Acer Predator 17 X review

A monster gaming notebook that’s almost ready for 4K

TechRadar Verdict

This is Acer's most powerful gaming laptop yet with the cooling system to prove it – but it'll cost you dearly.


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    Loaded to the max with features

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    4K resolution G-sync screen

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    Relatively quiet cooling fans


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    High price for last gen video card

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    Annoyingly loud power-on sound

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    Extremely long battery recharge time

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Acer pulls at all the stops with its fully configured Predator 17 X gaming notebook. In fact, referring to this 17-inch behemoth as a laptop can feel a little misleading, as it is obviously designed to be a desktop replacement. 

There’s no mistaking the Predator 17 X for anything but a desktop replacement solution, given how the system alone weighs 10 pounds (4.67kg) and the large power brick adds another 3 pounds (1.36kg). 

Inside the giant chassis, a fully decked out Predator 17 X comes loaded with a quad-core Intel Core i7 CPU, a VR-ready Nvidia GeForce GTX 980 GPU, a whopping 32GB of memory, plus a 512GB SSD boot drive with 1TB hard drive to store more files. Some might describe this system as overkill, and those who can afford the $3,169 (about £2,520, AU$4,270) price tag will probably say that that’s the point. 

Although it might be a pain to lug around and tiresome to use on your lap, it’s still an excellent solution for LAN parties and BYOC areas at events like PAX.

Spec Sheet

CPU: 2.7 GHz Intel Core i7-6820HK (quad-core, 8MB cache, up to 3.6GHz with Turbo)
Graphics: Nvidia GeForce GTX 980 (8GB GDDR5 VRAM)
RAM: 32GB DDR4 Dual Channel SDRAM (2,133 MHz)
Screen: 17.3-inch 4K UHD screen, 3,840 x 2160, with Nvidia G-Sync
Storage: 512GB PCIe NVMe SSD; 1TB 7200 RPM SATA; SD card reader
Ports: 1 Thunderbolt 3 (USB 3.1 Type C); 4 x USB 3.0; 1 DisplayPort; 1 HDMI; 1 Gigabit RJ-45 Ethernet port; 1 headphone jack; 1 microphone jack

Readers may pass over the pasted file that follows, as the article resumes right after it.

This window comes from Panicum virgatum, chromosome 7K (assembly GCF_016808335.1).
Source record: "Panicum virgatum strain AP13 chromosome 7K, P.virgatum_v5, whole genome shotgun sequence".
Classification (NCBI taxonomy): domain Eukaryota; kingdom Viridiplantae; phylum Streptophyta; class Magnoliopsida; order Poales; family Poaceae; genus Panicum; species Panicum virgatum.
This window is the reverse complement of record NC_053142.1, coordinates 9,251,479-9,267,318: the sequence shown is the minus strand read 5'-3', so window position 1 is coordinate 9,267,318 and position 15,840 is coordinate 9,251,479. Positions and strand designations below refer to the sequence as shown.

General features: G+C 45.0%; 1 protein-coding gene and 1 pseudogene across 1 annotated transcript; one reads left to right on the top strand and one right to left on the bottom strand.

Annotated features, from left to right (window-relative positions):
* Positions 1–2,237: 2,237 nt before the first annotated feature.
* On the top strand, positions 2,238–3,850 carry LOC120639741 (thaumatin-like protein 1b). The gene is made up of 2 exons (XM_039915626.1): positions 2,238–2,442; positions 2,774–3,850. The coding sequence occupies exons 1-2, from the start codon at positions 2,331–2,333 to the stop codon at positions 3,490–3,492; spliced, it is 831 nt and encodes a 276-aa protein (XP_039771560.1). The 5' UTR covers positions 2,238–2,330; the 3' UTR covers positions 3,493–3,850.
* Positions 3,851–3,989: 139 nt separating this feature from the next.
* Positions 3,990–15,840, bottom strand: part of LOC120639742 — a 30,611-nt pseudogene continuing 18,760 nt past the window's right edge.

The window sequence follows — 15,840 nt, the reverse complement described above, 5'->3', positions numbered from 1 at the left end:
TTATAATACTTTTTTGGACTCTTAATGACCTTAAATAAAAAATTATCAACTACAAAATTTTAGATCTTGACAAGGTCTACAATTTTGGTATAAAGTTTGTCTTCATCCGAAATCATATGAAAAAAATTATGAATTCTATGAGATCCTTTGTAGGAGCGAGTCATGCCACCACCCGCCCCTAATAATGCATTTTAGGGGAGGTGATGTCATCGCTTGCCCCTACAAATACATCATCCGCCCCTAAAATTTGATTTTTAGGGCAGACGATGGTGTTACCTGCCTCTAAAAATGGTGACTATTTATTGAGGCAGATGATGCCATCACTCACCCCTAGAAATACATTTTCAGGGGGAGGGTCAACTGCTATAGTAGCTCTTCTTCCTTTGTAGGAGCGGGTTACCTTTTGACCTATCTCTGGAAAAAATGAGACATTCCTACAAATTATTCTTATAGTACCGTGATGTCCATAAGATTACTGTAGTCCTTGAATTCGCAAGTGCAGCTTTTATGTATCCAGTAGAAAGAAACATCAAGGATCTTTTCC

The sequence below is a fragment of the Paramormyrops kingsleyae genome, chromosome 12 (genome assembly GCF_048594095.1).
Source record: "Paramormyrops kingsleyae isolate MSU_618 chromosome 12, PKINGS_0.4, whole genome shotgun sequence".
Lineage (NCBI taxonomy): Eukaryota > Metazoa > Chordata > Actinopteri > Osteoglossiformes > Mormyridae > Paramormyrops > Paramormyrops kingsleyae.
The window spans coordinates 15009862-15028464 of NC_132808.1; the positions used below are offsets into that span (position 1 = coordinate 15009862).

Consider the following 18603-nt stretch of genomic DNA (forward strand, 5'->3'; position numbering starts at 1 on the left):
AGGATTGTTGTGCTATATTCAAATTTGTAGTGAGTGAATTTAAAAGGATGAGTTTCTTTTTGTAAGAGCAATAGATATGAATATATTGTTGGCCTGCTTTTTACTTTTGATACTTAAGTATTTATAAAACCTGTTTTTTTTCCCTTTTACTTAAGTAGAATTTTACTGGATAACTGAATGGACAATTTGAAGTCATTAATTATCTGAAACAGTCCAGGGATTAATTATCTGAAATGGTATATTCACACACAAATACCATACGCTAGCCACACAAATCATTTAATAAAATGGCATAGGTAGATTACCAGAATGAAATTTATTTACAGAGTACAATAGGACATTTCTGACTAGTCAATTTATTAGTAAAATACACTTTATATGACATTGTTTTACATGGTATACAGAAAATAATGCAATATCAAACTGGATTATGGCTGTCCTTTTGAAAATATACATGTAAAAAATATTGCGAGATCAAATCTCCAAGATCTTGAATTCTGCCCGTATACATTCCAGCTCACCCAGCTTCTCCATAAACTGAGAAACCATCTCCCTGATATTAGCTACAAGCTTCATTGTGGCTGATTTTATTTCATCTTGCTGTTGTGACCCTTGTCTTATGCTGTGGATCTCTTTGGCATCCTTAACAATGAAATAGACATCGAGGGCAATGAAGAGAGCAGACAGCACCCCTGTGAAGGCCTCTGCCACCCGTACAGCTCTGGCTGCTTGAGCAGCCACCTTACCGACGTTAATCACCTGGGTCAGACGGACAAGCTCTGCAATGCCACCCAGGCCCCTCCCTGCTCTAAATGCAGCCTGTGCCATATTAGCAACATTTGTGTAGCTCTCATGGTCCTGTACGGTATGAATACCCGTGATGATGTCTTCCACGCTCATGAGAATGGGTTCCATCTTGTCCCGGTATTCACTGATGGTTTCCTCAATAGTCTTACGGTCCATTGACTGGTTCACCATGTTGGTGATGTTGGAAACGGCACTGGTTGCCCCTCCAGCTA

Connectivity: Killer Wireless-AC 1535 802.11a/c WiFi with 2x2 MU-MIMO technology (dual-band 2.4GHz and 5GHz)
Camera: 720p webcam
Weight: 10.03 pounds (4.67kg)
Size: 16.65 x 12.66 x 1.77 inches (42.3 x 32.2 x 4.5cm; W x D x H)


If it weren’t for its size, the relatively minimalistic black design with red accents and LED lights (a glowing logo and two stripes on the cover) might betray how this notebook rivals the power of many desktop systems. 

The Predator also features a luxuriously large wrist rest, a button to turn off the touchpad (which has hard buttons and illuminated edges); customizable, four-zone, multi-colored backlighting for its chiclet keyboard; and four programmable macro profile hotkeys along the left side. 

The front features noticeably large speaker grills, enhanced with a true subwoofer that has a vent on the bottom. However, the true stand-out aesthetic of system is its rear cooling fan vents which measure an inch-and-a-half tall. 

Busting this system out is a sure sign that you take portable PC gaming seriously, especially when the obnoxiously loud power-up sound plays through the booming speakers.

Once we go beyond the exterior, it seems Acer threw everything, including the kitchen sink, into this notebook. Then it went next door and threw everything from there inside too. Acer describes its flagship gaming system as “extreme,” and I’m inclined to agree that it’s no exaggeration. 

The 17-inch screen supports 4K UHD 3,840 x 2,160 resolution that is further enhanced with Nvidia’s G-Sync technology, which controls the frame rate to eliminate screen tearing and minimize stuttering.

Gaming Overkill

There are a few things that need to be taken into consideration when considering a high-powered gaming laptop, the first being that portable does not necessarily mean easy to move. Second is that battery power life generally isn’t much of a consideration, especially given the large 4K screen. Don’t expect to use this computer on battery for very long, even if it’s just for movie watching.

However, the one area that counts – power – is where this system excels. The Predator 17 X’s desktop grade 980 graphics might be a small step behind the GTX 1070 found in systems like the MSI GT62VR Dominator Pro and the Gigabyte P57X, there’s still plenty of gaming power to be had here, even though they might not be at the highest graphics settings at 4K. 

Although its three fans can be heard when the system is taxed, they never become annoyingly loud. Meanwhile, the keyboard remains cool despite hours of playing and the speakers pump out plenty of desk-shaking sound.